A guest post from Troy Dean
You Gotta Have a Process
Building websites for clients with WordPress is easy, fun and can be a very profitable business. However, every client has their own unique situation and individual needs and if you don’t have a great process in place, client projects can quickly start to drag out, become stressful and drain your profit.
In this post, I’m going to share my process for onboarding new clients and managing projects so you can stay profitable and have fun.
Let’s dive in.
Step #1: Ask Lots of Questions
When a potential new client expresses interest in a website, it’s very tempting to start talking about how amazing WordPress is and all the plugins you can use to add cool functionality like Gravity Forms, Yoast SEO and even WooCommerce.
Before you get carried away, start by asking your new client lots of questions about their situation. The three questions I always ask are:
- Why do you need a website?
- Why else do you need a website?
- How much budget do you have put aside for this project?
Yes, that’s right, I ask about budget right up front. I know what it costs me to build a website and I’m not a charity so I don’t want to waste anyone’s time with an in-depth meeting only to find out they want to build “Facebook for homeopaths” and they have a budget of $500 (this is actually a true story).
Once you have a detailed picture on what they want to achieve, it’s time to submit a proposal for the work.
Step #2: Propose a Solution
Again, it’s tempting to fatten up your proposal with long, detailed explanations of how all the technology works and how the plugins all tie-in together. In my experience, this confuses clients and leads to more questions and a sense of uneasiness as they don’t understand exactly what they’re buying.
Try communicating in very plain language and highlight the benefits your client will receive from their new website. For example, if your new client is a nonprofit and you just know that email sign-up forms are a sure fire way to help them attract new donors, frame this using language like “new donors joining the mission” or “an increase in donations from the website”. This is emotional language that will inspire your client, rather than technical talk that will likely confuse or bore them.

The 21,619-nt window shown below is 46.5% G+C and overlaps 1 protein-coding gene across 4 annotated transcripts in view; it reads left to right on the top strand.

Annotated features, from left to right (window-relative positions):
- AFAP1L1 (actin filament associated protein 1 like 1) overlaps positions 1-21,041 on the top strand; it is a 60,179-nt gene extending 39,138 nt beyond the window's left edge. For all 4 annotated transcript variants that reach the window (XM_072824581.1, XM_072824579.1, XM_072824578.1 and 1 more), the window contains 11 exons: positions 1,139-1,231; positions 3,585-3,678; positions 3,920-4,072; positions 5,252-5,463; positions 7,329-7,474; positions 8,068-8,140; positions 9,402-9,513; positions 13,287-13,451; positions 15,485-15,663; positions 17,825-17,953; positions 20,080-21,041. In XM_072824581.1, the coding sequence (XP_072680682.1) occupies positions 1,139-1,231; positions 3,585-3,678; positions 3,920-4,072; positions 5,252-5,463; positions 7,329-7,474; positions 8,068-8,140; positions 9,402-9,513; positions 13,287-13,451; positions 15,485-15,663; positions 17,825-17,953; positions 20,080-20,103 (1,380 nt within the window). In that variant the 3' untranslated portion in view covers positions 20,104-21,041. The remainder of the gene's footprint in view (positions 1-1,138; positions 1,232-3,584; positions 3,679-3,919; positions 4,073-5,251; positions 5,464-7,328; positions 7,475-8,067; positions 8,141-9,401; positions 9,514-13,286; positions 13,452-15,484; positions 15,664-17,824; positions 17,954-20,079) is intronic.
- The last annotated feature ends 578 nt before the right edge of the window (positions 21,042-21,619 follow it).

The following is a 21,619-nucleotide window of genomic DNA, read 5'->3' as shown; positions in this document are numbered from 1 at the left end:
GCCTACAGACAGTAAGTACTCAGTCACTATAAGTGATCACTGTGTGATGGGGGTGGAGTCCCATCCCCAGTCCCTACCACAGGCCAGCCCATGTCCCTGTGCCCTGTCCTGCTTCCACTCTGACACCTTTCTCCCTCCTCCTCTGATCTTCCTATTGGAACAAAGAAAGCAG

Step #3: Set a Timeline
The only foolproof way to meet (or preferably exceed) your client’s expectations is to set those expectations right from the start of the relationship. I outline my process of discovery, design, development and deployment and let my client know how long each phase usually takes, what the deliverables are for each phase, and what I require from them during each phase.
Then, rather than telling my client what my timeline is, I ask them about their expectations and collaborate on a realistic and reasonable timeline together. It’s much easier to get clients to respect a timeline if they have some ownership over it and have been included in the conversation.
Step #4: Get in the Browser Quickly
Now that you’ve done the hard work of landing a new client and getting them to approve your proposal, the real fun begins. Of all of the projects I’ve worked on over the years, the ones that derailed and ended badly were those where my client’s vision and my interpretation of their vision were so far apart, there was no chance of reconciliation.
Websites are a visual medium. I’ve learned the hard way that the sooner you can get your client looking at things in the browser, the more likely you are to get on the same page and stay there. I love using tools like Genesis Sandbox or Beaver Builder to build rapid prototypes with minimal styling so I can get my clients playing with functionality before we get carried away with colors and fonts.
Step #5: Get Paid Regularly
The final part of my process was a late addition and a complete game changer in terms of my profitability. I used to request 50% of the proposal fee up front and then 50% on completion. This is a terrible model. How many times has a client kept you waiting on content for weeks or months (or even 6.5 years!!!) and therefore stalling the final payment?
My new model requires 50% up front, 20% after the prototype has been signed off, 20% once design and development have been approved (with or without content) and then the final 10% once we go live. That way, if the client drags their feet on those last few product photos, I’m only in the hole for 10% which is pure profit at that stage.
I hope you’ve found a gold nugget or two in my process that you can apply to your business. The truth is, you can apply this model to any type of client services business, I just happen to be a WordPress consultant so I’ve adapted it for that.
The point is, if you have a process you can follow, you’ll increase your chances of delivering consistent projects, staying profitable and having fun.
An audio version of this post: